Importance: The antiviral activity and efficacy of anti-SARS-CoV-2 monoclonal antibody (mAb) therapies to accelerate recovery from COVID-19 is important to define.
Objective: To determine safety and efficacy of the mAb bamlanivimab to reduce nasopharyngeal (NP) SARS-CoV-2 RNA levels and symptom duration.
Design: ACTIV-2/A5401 is a randomized, blinded, placebo-controlled platform trial. Two dose cohorts were enrolled between August 19 and November 17, 2020 for phase 2 evaluation: in the first, participants were randomized 1:1 to bamlanivimab 7000 mg versus placebo, and in the second to bamlanivimab 700 mg versus placebo. Randomization was stratified by time from symptom onset (≤ or >5 days) and risk of progression to severe COVID-19 ("higher" vs "lower").
Setting: Multicenter trial conducted at U.S. sites.
Participants: Non-hospitalized adults ≥18 years of age with positive SARS-CoV-2 antigen or nucleic acid test within 7 days, ≤10 days of COVID-19 symptoms, and with oxygen saturation ≥92% within 48 hours prior to study entry.
Intervention: Single infusion of bamlanivimab (7000 or 700 mg) or placebo.
Main outcomes and measures: Detection of NP SARS-CoV-2 RNA at days 3, 7, 14, 21, and 28, time to improvement of all of 13 targeted COVID-19 symptoms by daily self-assessment through day 28, and grade 3 or higher treatment emergent adverse events (TEAEs) through day 28. Secondary measures included quantitative NP SARS-CoV-2 RNA, all-cause hospitalizations and deaths (composite), area under the curve of symptom scores from day 0 through day 28, plasma bamlanivimab concentrations, plasma and serum inflammatory biomarkers, and safety through week 24.
Results: Ninety-four participants were enrolled to the 7000 mg cohort and 223 to the 700 mg cohort and initiated study intervention. The proportion meeting protocol criteria for "higher" risk for COVID-19 progression was 42% and 51% for the 7000 and 700 mg cohort, respectively. Median time from symptom onset at study entry for both cohorts was 6 days. There was no difference in the proportion with undetectable NP SARS-CoV-2 RNA at any post-treatment timepoints (risk ratio compared to placebo, 0.82-1.05 for 7000 mg dose [overall p=0.88] and 0.81-1.21 for 700 mg dose [overall p=0.49]), time to symptom improvement (median of 21 vs 18.5 days, p=0.97, for 7000 mg bamlanivimab vs placebo and 24 vs 20.5 days, p=0.08, for 700 mg bamlanivimab vs placebo), or grade 3+ TEAEs with either dose compared to placebo. Median NP SARS-CoV-2 RNA levels were lower at day 3 and C-reactive protein, ferritin, and fibrinogen levels significantly reduced at days 7 and 14 for bamlanivimab 700 mg compared to placebo, with similar trends observed for bamlanivimab 7000 mg. Viral decay modeling supported more rapid decay with bamlanivimab compared to placebo.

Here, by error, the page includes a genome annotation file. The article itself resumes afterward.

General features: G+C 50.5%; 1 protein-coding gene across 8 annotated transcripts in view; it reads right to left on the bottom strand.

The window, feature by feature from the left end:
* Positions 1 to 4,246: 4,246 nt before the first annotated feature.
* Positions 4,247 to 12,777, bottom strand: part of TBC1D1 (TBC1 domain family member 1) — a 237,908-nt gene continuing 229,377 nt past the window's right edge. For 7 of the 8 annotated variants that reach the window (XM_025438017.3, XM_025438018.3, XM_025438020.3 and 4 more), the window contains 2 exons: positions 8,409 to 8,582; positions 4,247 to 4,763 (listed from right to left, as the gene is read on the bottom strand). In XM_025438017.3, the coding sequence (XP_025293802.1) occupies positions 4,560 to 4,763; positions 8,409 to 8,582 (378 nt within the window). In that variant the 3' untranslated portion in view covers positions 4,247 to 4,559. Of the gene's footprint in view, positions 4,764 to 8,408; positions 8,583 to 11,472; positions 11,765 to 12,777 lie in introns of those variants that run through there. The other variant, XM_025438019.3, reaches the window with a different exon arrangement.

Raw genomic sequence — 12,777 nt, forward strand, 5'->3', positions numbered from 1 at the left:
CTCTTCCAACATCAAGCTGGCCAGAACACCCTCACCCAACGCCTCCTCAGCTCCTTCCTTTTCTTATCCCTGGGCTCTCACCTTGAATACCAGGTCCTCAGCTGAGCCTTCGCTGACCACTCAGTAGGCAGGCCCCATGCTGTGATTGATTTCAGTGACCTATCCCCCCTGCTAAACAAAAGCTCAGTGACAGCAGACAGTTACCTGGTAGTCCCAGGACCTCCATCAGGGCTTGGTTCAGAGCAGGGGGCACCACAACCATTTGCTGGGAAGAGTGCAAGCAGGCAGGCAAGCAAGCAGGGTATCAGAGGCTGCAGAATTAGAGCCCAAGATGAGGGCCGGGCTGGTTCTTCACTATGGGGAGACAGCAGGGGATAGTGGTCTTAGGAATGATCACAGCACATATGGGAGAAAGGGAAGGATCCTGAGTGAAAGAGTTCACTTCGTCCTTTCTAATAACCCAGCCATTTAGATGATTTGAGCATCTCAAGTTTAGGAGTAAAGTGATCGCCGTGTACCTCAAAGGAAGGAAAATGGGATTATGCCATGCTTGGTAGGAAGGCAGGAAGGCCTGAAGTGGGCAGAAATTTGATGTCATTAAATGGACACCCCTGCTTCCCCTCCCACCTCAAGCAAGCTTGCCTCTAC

Conclusions and relevance: Treatment with bamlanivimab 7000 mg and 700 mg was safe and compared to placebo led to more rapid reductions in NP SARS-CoV-2 RNA and inflammatory biomarkers, but did not decrease time to symptom improvement. The clinical utility of mAbs for outcomes other than hospitalizations and deaths is uncertain.
Trial registration: ClinicalTrials.gov Identifier: NCT04518410.
Key points: Question: What is the safety and efficacy of bamlanivimab monoclonal antibody (mAb) treatment for mild to moderate COVID-19?Findings: In this randomized, placebo-controlled phase 2 trial of 317 non-hospitalized adults with COVID-19, there was no relationship between symptoms or disease progression risk and nasopharyngeal (NP) virus shedding. Bamlanivimab was safe and reduced NP SARS-CoV-2 RNA levels and inflammatory biomarker levels more than placebo, but did not shorten symptom duration.Meaning: Nasal virus shedding was not associated with symptoms or baseline risk factors for severe COVID-19. Bamlanivimab, which has been associated with reduced hospitalizations in high-risk individuals, demonstrated antiviral activity with early post-treatment NP sampling but did not accelerate symptom improvement. The clinical utility of bamlanivimab for outcomes other than hospitalizations and deaths, including longer-term outcomes, is uncertain.